On Indigenous People’s Day, Let’s Talk About the Injustices Native Women Face
“All inequality is not created equal,” said Kimberlé Crenshaw, lawyer, civil rights activist and intersectional feminist, in a poignant interview with Time. Crenshaw is credited with coining the term “intersectional feminism” in 1989, a term that became a buzzword in headlines and on social media after the global outcry against racial injustice in 2020.
But what is intersectional feminism actually and why is it so important?
Today, on Indigenous People’s Day (the first to be officially commemorated by the White House), let’s talk about intersectional feminism and its role in illuminating and eradicating the injustices Indigenous women face.
What is intersectional feminism and why does it matter?
Intersectional feminism pertains to the overlapped and concurrent experiences of people who face inequalities based on their gender, class, race, sexuality, disability or immigrant status and the relationship amongst those concurring forms of oppression. For example, a white man and a white woman might have a different experience in the workplace and different barriers based on gender. Moreover, a white woman’s experience most likely will not be identical to a Black, Latina, Asian or Indigenous woman’s experience in the workplace because of race. As you diversify social characteristics, the barriers and bias a person is susceptible increases.
How does intersectionality pertain to Indigenous women and their experiences with discrimination, bias and violence?
We can look at media headlines to see what happens when race and gender bias intersect. In September 2021, Gabby Petito, a 22-year-old Youtuber, made national headlines after her disappearance and, later reported, homicide following her cross-country roadtrip with her fiancé, Brian Laundrie. More than 700 Indigenous people (mostly girls) went missing throughout the past 10 years in Wyoming, the same state where Petito disappeared. However, they received far less media attention, time and coverage. Since 2000, Indigenous people have made up 21% of homicides in Wyoming, even though they are only 3% of the population, according to a statewide report issued in 2020. Moreover, only 30% of Indigenous homicide victims made the news, compared to 51% of white victims.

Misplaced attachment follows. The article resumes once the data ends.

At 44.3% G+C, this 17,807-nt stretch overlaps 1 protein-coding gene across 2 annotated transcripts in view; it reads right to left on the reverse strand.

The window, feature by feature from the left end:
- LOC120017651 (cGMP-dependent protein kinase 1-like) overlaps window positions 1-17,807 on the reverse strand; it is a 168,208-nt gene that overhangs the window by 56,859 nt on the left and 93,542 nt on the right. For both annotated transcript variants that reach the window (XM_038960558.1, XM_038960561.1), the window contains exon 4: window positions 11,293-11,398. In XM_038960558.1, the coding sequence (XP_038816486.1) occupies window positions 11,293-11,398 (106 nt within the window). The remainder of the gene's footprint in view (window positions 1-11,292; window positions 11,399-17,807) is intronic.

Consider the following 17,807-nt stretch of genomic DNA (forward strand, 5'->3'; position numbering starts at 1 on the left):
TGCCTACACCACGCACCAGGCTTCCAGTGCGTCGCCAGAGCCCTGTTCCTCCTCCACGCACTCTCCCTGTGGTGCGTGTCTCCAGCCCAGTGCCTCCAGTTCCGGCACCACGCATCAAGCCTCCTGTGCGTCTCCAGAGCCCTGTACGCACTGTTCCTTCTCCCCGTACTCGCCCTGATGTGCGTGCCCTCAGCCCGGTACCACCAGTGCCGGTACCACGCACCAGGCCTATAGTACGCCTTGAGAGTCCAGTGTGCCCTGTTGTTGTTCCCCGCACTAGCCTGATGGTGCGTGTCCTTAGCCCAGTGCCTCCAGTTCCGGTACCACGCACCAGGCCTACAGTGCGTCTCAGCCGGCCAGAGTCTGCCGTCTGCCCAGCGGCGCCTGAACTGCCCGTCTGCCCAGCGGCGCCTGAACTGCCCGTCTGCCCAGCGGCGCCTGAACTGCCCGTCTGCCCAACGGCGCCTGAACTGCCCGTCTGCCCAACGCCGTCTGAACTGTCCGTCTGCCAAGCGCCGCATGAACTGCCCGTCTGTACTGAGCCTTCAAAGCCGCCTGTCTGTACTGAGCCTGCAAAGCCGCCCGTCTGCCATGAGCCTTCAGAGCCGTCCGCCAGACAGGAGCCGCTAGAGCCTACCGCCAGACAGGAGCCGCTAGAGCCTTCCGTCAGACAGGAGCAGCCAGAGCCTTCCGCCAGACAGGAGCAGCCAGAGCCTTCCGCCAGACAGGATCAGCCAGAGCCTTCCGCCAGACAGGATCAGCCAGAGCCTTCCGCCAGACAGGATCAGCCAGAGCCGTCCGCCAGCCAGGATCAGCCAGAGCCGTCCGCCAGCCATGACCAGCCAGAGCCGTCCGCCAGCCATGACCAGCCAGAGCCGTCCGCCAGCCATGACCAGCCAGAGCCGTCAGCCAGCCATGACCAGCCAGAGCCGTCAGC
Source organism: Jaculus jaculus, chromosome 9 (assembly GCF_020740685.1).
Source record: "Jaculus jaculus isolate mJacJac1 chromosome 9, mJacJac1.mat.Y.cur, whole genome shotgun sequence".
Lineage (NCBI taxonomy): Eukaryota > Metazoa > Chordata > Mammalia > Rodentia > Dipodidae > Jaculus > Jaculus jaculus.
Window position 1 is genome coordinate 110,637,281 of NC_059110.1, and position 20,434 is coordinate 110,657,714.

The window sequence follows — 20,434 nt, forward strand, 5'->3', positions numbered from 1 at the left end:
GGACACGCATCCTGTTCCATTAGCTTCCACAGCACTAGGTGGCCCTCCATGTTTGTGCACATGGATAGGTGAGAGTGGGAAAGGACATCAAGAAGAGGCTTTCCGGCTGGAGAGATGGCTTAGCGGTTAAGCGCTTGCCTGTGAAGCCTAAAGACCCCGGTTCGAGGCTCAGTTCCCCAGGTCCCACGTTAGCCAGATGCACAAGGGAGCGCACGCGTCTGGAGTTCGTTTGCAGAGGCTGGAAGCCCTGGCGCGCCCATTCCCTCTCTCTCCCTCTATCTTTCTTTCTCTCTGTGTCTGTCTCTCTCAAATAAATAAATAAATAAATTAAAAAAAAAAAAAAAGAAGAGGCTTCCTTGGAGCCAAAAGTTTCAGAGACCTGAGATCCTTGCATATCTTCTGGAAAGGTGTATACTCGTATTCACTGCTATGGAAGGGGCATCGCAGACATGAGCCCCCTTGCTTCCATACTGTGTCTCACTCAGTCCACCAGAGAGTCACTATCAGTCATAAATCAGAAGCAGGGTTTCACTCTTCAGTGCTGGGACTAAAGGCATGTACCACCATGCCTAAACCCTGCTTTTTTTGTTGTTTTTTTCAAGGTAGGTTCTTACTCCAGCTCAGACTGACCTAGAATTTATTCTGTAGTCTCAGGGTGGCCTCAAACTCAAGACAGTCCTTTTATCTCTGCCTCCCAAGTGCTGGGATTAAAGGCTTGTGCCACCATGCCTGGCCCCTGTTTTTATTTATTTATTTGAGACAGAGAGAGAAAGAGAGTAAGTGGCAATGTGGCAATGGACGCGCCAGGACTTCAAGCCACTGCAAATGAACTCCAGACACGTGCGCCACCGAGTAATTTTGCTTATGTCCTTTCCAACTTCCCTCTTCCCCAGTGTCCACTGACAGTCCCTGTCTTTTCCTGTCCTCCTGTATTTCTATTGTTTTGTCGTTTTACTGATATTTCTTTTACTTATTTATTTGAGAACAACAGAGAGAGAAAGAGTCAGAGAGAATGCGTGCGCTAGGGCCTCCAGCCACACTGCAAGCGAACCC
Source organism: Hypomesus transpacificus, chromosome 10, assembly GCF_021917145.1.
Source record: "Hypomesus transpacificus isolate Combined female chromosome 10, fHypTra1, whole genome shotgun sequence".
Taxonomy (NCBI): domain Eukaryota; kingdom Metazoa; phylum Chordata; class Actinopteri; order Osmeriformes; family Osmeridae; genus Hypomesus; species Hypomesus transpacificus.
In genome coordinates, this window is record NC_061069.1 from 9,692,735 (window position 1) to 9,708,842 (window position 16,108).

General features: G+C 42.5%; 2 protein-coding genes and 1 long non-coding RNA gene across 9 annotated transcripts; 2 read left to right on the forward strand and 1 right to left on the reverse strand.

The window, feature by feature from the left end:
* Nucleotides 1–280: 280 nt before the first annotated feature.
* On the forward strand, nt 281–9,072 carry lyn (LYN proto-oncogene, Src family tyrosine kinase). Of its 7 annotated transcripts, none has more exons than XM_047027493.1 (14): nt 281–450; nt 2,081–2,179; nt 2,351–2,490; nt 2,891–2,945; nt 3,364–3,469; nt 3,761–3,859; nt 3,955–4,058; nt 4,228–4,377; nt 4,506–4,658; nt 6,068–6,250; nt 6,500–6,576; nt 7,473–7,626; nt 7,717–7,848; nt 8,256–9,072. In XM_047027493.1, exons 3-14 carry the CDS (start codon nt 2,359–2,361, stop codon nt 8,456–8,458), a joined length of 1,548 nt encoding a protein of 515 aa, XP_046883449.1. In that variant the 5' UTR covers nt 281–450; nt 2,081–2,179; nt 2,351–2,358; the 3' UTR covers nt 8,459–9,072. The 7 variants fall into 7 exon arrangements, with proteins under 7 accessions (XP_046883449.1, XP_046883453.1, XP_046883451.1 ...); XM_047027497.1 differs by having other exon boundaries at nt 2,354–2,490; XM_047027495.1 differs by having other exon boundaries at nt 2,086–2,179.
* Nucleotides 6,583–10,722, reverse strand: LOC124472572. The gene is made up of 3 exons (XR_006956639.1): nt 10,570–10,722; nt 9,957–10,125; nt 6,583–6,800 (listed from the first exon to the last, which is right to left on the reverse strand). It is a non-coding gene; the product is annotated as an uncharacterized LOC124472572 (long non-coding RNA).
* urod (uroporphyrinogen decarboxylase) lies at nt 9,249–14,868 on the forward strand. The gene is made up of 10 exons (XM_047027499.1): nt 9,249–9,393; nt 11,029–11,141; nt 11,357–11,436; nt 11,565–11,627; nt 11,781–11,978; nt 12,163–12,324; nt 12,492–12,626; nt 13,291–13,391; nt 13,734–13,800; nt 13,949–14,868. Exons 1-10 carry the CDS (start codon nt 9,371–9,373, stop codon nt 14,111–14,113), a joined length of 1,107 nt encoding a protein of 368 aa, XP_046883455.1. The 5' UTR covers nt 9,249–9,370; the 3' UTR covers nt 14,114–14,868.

These statistics are not only true of the state of Wyoming, but also nationwide.
- Indigenous women and girls are murdered at a rate 10 times higher than all other ethnicities (U.S. Department of Justice)
- Murder is the third leading cause of death for Indigenous women (Centers for Disease Control).
- The majority of these murders are committed by non-Native people on Native-owned land. (Urban Indian Health Institute)
- More than 4 out of 5 Indigenous women have experienced violence (84.3%) (National Institute of Justice Report).
Missing and murdered Indigenous women often go unreported due to poor recordkeeping, racial misclassification and a lack of media coverage. These grave realities are only exacerbated by the lack of communication and issues of jurisdiction between tribal law enforcement and state, local and federal government. For example, in 2016, the National Crime Information Center reported 5,712 cases of missing American Indian and Alaska Native women and girls. In a striking comparison, the U.S. Department of Justice Missing Persons database only reported 116 cases.
How does intersectional feminism tie into advocacy for Indigenous women today?
Joe Biden is the first U.S. president to mark Indigenous Peoples’ Day, a big move after centuries of federal policies that have sought to erase, displace and assimilate Native culture. There is value in sharing the history of violence against Indigenous women and men, as well as their resilience, the brilliance of their culture and their pioneering impact on the formation of America as its first inhabitants.
When it comes to advocacy for Indigenous women, we each have a part to play. As allies, we must pass the mic to Indigenous women to lead the conversation on the unique inequalities they face and the necessary reform they seek. As allies, we must advocate for local, state and federal governments to invest in Tribal Nations as they govern their communities and make decisions. We must petition for a more complete and accurate depiction of U.S. history taught in schools and public spaces nationwide. Most importantly, we must push for the visibility of Indigenous women and their experiences with violence and discrimination.
Indigenous Peoples’ Day is an opportunity to have important conversations about intersectional feminism and take action to address the disparities that Native women face in everyday society. In the famous words of Crenshaw, “If you see inequality as a ‘them’ problem or ‘unfortunate other’ problem that is a problem.”
What can we do to advocate for Indigenous women? Be sure to check out this episode of the Modern Guide to Equality on Indigenous People & Climate Justice.